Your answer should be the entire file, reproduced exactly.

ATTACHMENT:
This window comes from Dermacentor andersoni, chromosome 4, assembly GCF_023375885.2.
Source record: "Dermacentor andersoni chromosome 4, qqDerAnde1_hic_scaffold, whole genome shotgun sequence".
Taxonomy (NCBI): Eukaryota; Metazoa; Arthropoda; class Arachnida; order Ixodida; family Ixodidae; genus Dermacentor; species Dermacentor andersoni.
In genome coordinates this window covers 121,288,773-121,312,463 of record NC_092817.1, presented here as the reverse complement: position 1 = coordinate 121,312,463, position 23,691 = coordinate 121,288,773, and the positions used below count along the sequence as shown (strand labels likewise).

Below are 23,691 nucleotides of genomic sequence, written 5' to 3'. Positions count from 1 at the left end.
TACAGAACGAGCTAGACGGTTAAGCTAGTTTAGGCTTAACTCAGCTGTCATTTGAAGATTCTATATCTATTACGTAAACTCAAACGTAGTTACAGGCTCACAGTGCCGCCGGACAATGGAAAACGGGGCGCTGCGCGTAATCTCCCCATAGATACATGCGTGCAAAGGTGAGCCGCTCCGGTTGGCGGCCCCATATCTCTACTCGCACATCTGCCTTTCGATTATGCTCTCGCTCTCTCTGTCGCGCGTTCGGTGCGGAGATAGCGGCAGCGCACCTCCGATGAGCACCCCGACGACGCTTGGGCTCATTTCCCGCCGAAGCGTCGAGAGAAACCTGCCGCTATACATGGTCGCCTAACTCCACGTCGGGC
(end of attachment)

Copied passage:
This window comes from Dermacentor andersoni, chromosome 4, assembly GCF_023375885.2.
Source record: "Dermacentor andersoni chromosome 4, qqDerAnde1_hic_scaffold, whole genome shotgun sequence".
Taxonomy (NCBI): Eukaryota; Metazoa; Arthropoda; class Arachnida; order Ixodida; family Ixodidae; genus Dermacentor; species Dermacentor andersoni.
In genome coordinates this window covers 121,288,773-121,312,463 of record NC_092817.1, presented here as the reverse complement: position 1 = coordinate 121,312,463, position 23,691 = coordinate 121,288,773, and the positions used below count along the sequence as shown (strand labels likewise).

Below are 23,691 nucleotides of genomic sequence, written 5' to 3'. Positions count from 1 at the left end.
TACAGAACGAGCTAGACGGTTAAGCTAGTTTAGGCTTAACTCAGCTGTCATTTGAAGATTCTATATCTATTACGTAAACTCAAACGTAGTTACAGGCTCACAGTGCCGCCGGACAATGGAAAACGGGGCGCTGCGCGTAATCTCCCCATAGATACATGCGTGCAAAGGTGAGCCGCTCCGGTTGGCGGCCCCATATCTCTACTCGCACATCTGCCTTTCGATTATGCTCTCGCTCTCTCTGTCGCGCGTTCGGTGCGGAGATAGCGGCAGCGCACCTCCGATGAGCACCCCGACGACGCTTGGGCTCATTTCCCGCCGAAGCGTCGAGAGAAACCTGCCGCTATACATGGTCGCCTAACTCCACGTCGGGC